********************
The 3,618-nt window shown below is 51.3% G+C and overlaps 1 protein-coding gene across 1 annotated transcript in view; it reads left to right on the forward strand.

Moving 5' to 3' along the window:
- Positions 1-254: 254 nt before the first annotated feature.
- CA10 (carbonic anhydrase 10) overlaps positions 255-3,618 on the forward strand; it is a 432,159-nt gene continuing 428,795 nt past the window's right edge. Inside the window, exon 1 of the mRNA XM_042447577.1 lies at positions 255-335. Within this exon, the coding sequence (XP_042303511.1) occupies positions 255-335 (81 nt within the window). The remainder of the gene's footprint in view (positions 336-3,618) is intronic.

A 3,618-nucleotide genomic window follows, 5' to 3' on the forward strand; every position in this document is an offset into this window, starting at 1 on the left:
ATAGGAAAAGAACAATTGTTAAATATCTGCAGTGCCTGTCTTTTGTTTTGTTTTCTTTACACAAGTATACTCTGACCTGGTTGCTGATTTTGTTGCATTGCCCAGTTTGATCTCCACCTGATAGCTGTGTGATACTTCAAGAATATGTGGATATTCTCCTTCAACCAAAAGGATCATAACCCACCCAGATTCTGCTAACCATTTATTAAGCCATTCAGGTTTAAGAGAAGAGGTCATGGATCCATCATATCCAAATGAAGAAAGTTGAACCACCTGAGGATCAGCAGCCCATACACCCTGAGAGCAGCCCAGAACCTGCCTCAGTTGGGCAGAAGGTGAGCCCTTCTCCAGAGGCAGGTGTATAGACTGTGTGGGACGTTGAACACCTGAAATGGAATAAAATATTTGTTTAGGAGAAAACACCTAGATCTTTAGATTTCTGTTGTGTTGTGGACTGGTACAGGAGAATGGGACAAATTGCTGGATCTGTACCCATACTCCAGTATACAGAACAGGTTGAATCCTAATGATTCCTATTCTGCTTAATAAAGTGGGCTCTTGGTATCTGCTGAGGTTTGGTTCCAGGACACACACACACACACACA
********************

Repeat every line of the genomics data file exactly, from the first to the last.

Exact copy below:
The 3,618-nt window shown below is 51.3% G+C and overlaps 1 protein-coding gene across 1 annotated transcript in view; it reads left to right on the forward strand.

Moving 5' to 3' along the window:
- Positions 1-254: 254 nt before the first annotated feature.
- CA10 (carbonic anhydrase 10) overlaps positions 255-3,618 on the forward strand; it is a 432,159-nt gene continuing 428,795 nt past the window's right edge. Inside the window, exon 1 of the mRNA XM_042447577.1 lies at positions 255-335. Within this exon, the coding sequence (XP_042303511.1) occupies positions 255-335 (81 nt within the window). The remainder of the gene's footprint in view (positions 336-3,618) is intronic.

A 3,618-nucleotide genomic window follows, 5' to 3' on the forward strand; every position in this document is an offset into this window, starting at 1 on the left:
ATAGGAAAAGAACAATTGTTAAATATCTGCAGTGCCTGTCTTTTGTTTTGTTTTCTTTACACAAGTATACTCTGACCTGGTTGCTGATTTTGTTGCATTGCCCAGTTTGATCTCCACCTGATAGCTGTGTGATACTTCAAGAATATGTGGATATTCTCCTTCAACCAAAAGGATCATAACCCACCCAGATTCTGCTAACCATTTATTAAGCCATTCAGGTTTAAGAGAAGAGGTCATGGATCCATCATATCCAAATGAAGAAAGTTGAACCACCTGAGGATCAGCAGCCCATACACCCTGAGAGCAGCCCAGAACCTGCCTCAGTTGGGCAGAAGGTGAGCCCTTCTCCAGAGGCAGGTGTATAGACTGTGTGGGACGTTGAACACCTGAAATGGAATAAAATATTTGTTTAGGAGAAAACACCTAGATCTTTAGATTTCTGTTGTGTTGTGGACTGGTACAGGAGAATGGGACAAATTGCTGGATCTGTACCCATACTCCAGTATACAGAACAGGTTGAATCCTAATGATTCCTATTCTGCTTAATAAAGTGGGCTCTTGGTATCTGCTGAGGTTTGGTTCCAGGACACACACACACACACACA